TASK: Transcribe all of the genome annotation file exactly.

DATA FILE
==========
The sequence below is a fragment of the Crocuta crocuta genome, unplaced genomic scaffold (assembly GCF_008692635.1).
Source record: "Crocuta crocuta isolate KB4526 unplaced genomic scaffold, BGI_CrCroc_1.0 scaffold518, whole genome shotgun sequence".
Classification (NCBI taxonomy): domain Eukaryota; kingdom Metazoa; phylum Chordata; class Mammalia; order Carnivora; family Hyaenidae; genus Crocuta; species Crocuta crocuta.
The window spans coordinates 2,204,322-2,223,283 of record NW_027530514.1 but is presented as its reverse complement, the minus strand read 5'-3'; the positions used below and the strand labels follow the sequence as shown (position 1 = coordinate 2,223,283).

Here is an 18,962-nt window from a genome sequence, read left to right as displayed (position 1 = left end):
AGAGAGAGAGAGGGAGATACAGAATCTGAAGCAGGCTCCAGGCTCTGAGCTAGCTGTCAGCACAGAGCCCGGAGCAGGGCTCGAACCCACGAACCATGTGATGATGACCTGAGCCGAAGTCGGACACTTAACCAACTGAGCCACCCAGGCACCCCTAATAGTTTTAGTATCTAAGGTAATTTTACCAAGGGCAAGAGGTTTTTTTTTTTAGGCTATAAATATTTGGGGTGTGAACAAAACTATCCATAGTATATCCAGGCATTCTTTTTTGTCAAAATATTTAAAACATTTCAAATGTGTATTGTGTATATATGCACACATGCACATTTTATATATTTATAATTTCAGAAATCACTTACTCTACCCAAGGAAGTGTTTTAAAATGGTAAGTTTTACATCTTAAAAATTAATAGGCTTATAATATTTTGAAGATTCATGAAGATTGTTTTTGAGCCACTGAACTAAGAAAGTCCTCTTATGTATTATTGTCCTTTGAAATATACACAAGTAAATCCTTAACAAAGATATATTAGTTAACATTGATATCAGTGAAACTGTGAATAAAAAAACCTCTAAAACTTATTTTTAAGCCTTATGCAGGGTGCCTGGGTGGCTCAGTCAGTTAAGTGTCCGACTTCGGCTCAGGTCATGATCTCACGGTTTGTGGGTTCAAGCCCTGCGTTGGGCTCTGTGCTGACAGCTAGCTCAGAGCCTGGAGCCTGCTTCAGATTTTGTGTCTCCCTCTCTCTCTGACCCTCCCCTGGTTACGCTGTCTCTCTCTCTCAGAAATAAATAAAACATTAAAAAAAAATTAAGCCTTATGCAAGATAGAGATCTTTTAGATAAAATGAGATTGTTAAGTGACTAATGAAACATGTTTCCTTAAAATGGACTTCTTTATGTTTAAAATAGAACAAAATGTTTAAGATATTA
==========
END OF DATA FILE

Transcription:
The sequence below is a fragment of the Crocuta crocuta genome, unplaced genomic scaffold (assembly GCF_008692635.1).
Source record: "Crocuta crocuta isolate KB4526 unplaced genomic scaffold, BGI_CrCroc_1.0 scaffold518, whole genome shotgun sequence".
Classification (NCBI taxonomy): domain Eukaryota; kingdom Metazoa; phylum Chordata; class Mammalia; order Carnivora; family Hyaenidae; genus Crocuta; species Crocuta crocuta.
The window spans coordinates 2,204,322-2,223,283 of record NW_027530514.1 but is presented as its reverse complement, the minus strand read 5'-3'; the positions used below and the strand labels follow the sequence as shown (position 1 = coordinate 2,223,283).

Here is an 18,962-nt window from a genome sequence, read left to right as displayed (position 1 = left end):
AGAGAGAGAGAGGGAGATACAGAATCTGAAGCAGGCTCCAGGCTCTGAGCTAGCTGTCAGCACAGAGCCCGGAGCAGGGCTCGAACCCACGAACCATGTGATGATGACCTGAGCCGAAGTCGGACACTTAACCAACTGAGCCACCCAGGCACCCCTAATAGTTTTAGTATCTAAGGTAATTTTACCAAGGGCAAGAGGTTTTTTTTTTTAGGCTATAAATATTTGGGGTGTGAACAAAACTATCCATAGTATATCCAGGCATTCTTTTTTGTCAAAATATTTAAAACATTTCAAATGTGTATTGTGTATATATGCACACATGCACATTTTATATATTTATAATTTCAGAAATCACTTACTCTACCCAAGGAAGTGTTTTAAAATGGTAAGTTTTACATCTTAAAAATTAATAGGCTTATAATATTTTGAAGATTCATGAAGATTGTTTTTGAGCCACTGAACTAAGAAAGTCCTCTTATGTATTATTGTCCTTTGAAATATACACAAGTAAATCCTTAACAAAGATATATTAGTTAACATTGATATCAGTGAAACTGTGAATAAAAAAACCTCTAAAACTTATTTTTAAGCCTTATGCAGGGTGCCTGGGTGGCTCAGTCAGTTAAGTGTCCGACTTCGGCTCAGGTCATGATCTCACGGTTTGTGGGTTCAAGCCCTGCGTTGGGCTCTGTGCTGACAGCTAGCTCAGAGCCTGGAGCCTGCTTCAGATTTTGTGTCTCCCTCTCTCTCTGACCCTCCCCTGGTTACGCTGTCTCTCTCTCTCAGAAATAAATAAAACATTAAAAAAAAATTAAGCCTTATGCAAGATAGAGATCTTTTAGATAAAATGAGATTGTTAAGTGACTAATGAAACATGTTTCCTTAAAATGGACTTCTTTATGTTTAAAATAGAACAAAATGTTTAAGATATTA